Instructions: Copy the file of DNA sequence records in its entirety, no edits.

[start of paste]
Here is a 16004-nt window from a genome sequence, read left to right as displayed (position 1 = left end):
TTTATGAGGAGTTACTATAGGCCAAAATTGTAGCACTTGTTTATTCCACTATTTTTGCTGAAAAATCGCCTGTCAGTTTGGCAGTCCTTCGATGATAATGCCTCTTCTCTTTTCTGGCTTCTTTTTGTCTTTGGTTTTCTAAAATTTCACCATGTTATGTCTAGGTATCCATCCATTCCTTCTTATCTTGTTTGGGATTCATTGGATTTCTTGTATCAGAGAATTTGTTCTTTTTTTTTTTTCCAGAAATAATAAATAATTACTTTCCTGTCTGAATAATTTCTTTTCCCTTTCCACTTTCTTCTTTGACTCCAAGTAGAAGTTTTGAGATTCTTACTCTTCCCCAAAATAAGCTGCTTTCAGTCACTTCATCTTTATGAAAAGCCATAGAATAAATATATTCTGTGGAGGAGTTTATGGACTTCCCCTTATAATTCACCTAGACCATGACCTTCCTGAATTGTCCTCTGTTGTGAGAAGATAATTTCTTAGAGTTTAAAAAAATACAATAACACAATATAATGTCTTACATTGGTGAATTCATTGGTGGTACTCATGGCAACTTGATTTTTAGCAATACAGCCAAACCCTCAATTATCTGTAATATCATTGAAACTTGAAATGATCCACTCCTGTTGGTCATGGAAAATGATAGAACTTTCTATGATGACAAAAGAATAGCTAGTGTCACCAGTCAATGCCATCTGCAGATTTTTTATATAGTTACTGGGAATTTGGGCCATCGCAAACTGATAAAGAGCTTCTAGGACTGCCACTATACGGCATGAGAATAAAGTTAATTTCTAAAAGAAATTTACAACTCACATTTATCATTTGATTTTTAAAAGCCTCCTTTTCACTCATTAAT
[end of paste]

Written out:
Here is a 16004-nt window from a genome sequence, read left to right as displayed (position 1 = left end):
TTTATGAGGAGTTACTATAGGCCAAAATTGTAGCACTTGTTTATTCCACTATTTTTGCTGAAAAATCGCCTGTCAGTTTGGCAGTCCTTCGATGATAATGCCTCTTCTCTTTTCTGGCTTCTTTTTGTCTTTGGTTTTCTAAAATTTCACCATGTTATGTCTAGGTATCCATCCATTCCTTCTTATCTTGTTTGGGATTCATTGGATTTCTTGTATCAGAGAATTTGTTCTTTTTTTTTTTTCCAGAAATAATAAATAATTACTTTCCTGTCTGAATAATTTCTTTTCCCTTTCCACTTTCTTCTTTGACTCCAAGTAGAAGTTTTGAGATTCTTACTCTTCCCCAAAATAAGCTGCTTTCAGTCACTTCATCTTTATGAAAAGCCATAGAATAAATATATTCTGTGGAGGAGTTTATGGACTTCCCCTTATAATTCACCTAGACCATGACCTTCCTGAATTGTCCTCTGTTGTGAGAAGATAATTTCTTAGAGTTTAAAAAAATACAATAACACAATATAATGTCTTACATTGGTGAATTCATTGGTGGTACTCATGGCAACTTGATTTTTAGCAATACAGCCAAACCCTCAATTATCTGTAATATCATTGAAACTTGAAATGATCCACTCCTGTTGGTCATGGAAAATGATAGAACTTTCTATGATGACAAAAGAATAGCTAGTGTCACCAGTCAATGCCATCTGCAGATTTTTTATATAGTTACTGGGAATTTGGGCCATCGCAAACTGATAAAGAGCTTCTAGGACTGCCACTATACGGCATGAGAATAAAGTTAATTTCTAAAAGAAATTTACAACTCACATTTATCATTTGATTTTTAAAAGCCTCCTTTTCACTCATTAAT